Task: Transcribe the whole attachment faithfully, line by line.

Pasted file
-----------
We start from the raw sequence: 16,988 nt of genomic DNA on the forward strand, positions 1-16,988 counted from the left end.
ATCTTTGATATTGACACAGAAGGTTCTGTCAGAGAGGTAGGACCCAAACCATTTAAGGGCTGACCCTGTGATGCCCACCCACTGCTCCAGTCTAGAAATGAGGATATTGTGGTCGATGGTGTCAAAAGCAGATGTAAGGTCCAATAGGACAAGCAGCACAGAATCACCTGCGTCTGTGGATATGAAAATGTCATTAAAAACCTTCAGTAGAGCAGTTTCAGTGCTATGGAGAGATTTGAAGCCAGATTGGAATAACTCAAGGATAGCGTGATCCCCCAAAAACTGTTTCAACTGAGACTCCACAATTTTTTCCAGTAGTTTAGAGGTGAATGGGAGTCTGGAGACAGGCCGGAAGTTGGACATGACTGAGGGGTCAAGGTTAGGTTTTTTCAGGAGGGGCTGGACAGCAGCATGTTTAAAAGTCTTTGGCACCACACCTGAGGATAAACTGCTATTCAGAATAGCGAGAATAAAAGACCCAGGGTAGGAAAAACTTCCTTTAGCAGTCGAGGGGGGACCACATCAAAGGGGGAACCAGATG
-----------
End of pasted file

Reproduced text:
We start from the raw sequence: 16,988 nt of genomic DNA on the forward strand, positions 1-16,988 counted from the left end.
ATCTTTGATATTGACACAGAAGGTTCTGTCAGAGAGGTAGGACCCAAACCATTTAAGGGCTGACCCTGTGATGCCCACCCACTGCTCCAGTCTAGAAATGAGGATATTGTGGTCGATGGTGTCAAAAGCAGATGTAAGGTCCAATAGGACAAGCAGCACAGAATCACCTGCGTCTGTGGATATGAAAATGTCATTAAAAACCTTCAGTAGAGCAGTTTCAGTGCTATGGAGAGATTTGAAGCCAGATTGGAATAACTCAAGGATAGCGTGATCCCCCAAAAACTGTTTCAACTGAGACTCCACAATTTTTTCCAGTAGTTTAGAGGTGAATGGGAGTCTGGAGACAGGCCGGAAGTTGGACATGACTGAGGGGTCAAGGTTAGGTTTTTTCAGGAGGGGCTGGACAGCAGCATGTTTAAAAGTCTTTGGCACCACACCTGAGGATAAACTGCTATTCAGAATAGCGAGAATAAAAGACCCAGGGTAGGAAAAACTTCCTTTAGCAGTCGAGGGGGGACCACATCAAAGGGGGAACCAGATG